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#121: Introspecting Ecto Schemas

Published August 11, 2020

Elixir 1.10.3

Ecto 3.4

Ecto.Schema module reflection docs

I recently needed to dynamically get data about an Ecto Schema. After searching the Ecto docs I discovered the __schema__ function. Let’s check it out.

We’ll start an IEx session with our project. This is a blog application that has a Post schema to handle our blog posts. Let’s alias it and do some introspection.

First let’s see what fields the schema has, which we can do by calling the __schema__ function passing in the :fields atom. We see all of the fields for our Post schema. One thing to remember is that this only returns non-virtual fields, so if you have a virtual field in your schema, it wont be returned here.

$ iex -S mix
Interactive Elixir (1.10.3)
> alias Teacher.Blog.Post
> fields = Post.__schema__(:fields)
[:id, :body, :published, :time_to_read, :title, :post_id, :inserted_at,

We have our post fields here, which is great, but how do we take it a step further and see what the type is for any field. Luckily we can call Post.__schema__ passing in the :type atom and the field we want to return the type for. If we try this for the post’s body we see that it’s a string.

Let’s see what the type is for each field. We’ll take our fields, and pipe them into, which returns our field, and then the type.

> fields |> -> {field, Post.__schema__(:type, field)} end)
  id: :id,
  body: :string,
  published: :boolean,
  time_to_read: :integer,
  title: :string,
  post_id: :id,
  inserted_at: :naive_datetime,
  updated_at: :naive_datetime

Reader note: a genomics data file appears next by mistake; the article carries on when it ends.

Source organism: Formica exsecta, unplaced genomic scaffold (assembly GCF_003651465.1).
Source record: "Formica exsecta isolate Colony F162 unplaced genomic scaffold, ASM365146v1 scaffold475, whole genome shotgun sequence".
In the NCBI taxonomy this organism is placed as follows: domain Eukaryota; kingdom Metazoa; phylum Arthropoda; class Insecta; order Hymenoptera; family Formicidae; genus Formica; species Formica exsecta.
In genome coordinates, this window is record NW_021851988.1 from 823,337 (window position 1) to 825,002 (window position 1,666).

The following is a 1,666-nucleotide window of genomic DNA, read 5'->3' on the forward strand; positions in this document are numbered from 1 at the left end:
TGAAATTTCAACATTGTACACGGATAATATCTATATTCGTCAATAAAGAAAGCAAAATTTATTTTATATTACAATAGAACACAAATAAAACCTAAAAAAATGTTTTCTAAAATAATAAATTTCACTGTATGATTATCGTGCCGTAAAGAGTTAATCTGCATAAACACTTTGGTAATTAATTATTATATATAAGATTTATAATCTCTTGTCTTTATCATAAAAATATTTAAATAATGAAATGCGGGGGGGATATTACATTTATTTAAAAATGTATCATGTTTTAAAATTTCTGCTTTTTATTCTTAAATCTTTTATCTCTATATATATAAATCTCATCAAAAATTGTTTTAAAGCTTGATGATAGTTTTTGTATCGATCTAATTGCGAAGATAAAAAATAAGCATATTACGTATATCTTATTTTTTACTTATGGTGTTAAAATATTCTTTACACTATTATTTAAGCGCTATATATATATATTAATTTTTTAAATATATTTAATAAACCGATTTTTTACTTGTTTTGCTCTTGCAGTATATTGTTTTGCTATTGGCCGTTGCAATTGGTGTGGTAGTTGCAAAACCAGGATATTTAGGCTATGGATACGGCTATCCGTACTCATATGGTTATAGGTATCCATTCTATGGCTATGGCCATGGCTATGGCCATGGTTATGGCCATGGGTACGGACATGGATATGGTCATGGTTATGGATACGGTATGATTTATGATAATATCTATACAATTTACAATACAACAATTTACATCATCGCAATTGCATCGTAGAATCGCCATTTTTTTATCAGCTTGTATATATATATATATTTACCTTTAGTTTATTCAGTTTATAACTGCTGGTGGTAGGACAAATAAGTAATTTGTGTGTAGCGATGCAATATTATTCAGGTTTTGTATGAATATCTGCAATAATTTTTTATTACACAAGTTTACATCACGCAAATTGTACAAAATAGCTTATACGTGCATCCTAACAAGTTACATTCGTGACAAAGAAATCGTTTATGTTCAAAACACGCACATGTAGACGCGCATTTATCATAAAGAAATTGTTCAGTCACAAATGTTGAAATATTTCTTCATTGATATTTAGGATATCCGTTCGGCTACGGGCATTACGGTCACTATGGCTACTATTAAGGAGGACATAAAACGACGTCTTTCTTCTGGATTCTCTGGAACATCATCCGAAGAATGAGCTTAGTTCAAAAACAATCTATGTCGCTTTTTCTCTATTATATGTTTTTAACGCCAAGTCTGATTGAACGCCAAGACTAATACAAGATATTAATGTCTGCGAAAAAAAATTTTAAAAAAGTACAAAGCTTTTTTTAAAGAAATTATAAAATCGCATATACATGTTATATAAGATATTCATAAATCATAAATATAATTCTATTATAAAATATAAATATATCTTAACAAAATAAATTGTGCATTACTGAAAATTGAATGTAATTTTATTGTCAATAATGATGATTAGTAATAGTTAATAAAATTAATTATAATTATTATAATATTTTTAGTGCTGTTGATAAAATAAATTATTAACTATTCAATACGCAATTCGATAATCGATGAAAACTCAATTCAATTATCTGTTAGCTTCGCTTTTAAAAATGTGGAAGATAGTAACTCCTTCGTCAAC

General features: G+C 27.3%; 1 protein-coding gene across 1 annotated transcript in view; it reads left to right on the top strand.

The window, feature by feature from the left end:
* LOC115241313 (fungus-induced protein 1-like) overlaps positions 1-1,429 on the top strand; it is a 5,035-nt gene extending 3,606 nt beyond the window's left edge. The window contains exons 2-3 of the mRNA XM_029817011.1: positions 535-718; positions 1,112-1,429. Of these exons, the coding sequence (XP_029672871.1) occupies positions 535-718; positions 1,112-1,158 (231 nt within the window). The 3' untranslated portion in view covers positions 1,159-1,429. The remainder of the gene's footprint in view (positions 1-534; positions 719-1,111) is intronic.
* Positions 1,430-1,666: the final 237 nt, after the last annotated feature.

If we open the Post module. We see all our fields that were displayed are here in our schema. But, there is one thing missing. Our Post has_many :comments.

Let’s go back to our console and in order to get any associations a schema may have, we can use the __schema__ function again, passing in the :associations atom. Just like we’d expect our comments were returned as an association for our Post. We can get info about the relationship by calling Post.__schema__ passing in the atom :association and then name of the association we want data about. An %Ecto.Association.Has{} struct is returned that includes details about the association.

Let’s also try this for the Comment schema. This time an %Ecto.Association.BelongsTo{} struct is returned.

> Post.__schema__(:associations)
> Post.__schema__(:association, :comments)
  cardinality: :many,
  defaults: [],
  field: :comments,
  on_cast: nil,
  on_delete: :nothing,
  on_replace: :raise,
  ordered: false,
  owner: Teacher.Blog.Post,
  owner_key: :id,
  queryable: Teacher.Blog.Comment,
  related: Teacher.Blog.Comment,
  related_key: :post_id,
  relationship: :child,
  unique: true,
  where: []
> Teacher.Blog.Comment.__schema__(:association, :post)
  cardinality: :one,
  defaults: [],
  field: :post,
  on_cast: nil,
  on_replace: :raise,
  ordered: false,
  owner: Teacher.Blog.Comment,
  owner_key: :post_id,
  queryable: Teacher.Blog.Post,
  related: Teacher.Blog.Post,
  related_key: :id,
  relationship: :parent,
  unique: true,
  where: []

This also works for embedded_schemas. We have Registration module that uses an embedded_schema to help with user sign up. Let’s alias it and get the fields for our embedded_schema

> alias Teacher.Accounts.Registration
> Registration.__schema__(:fields)
[:email, :name, :receives_newsletter, :password]

If we open that module, the fields we expect are all there.

Let’s look at one last way to use the __schema__ function. If we pass in the atom :query an Ecto.Query for our schema is returned. We could extend this or use as-is to get all the records for the given Ecto schema.

> qry = Post.__schema__(:query)
#Ecto.Query<from p0 in Teacher.Blog.Post>
> Teacher.Repo.all(qry)

Check out the Ecto.Schema docs, for a full list of the different ways you can use the __schema__ function.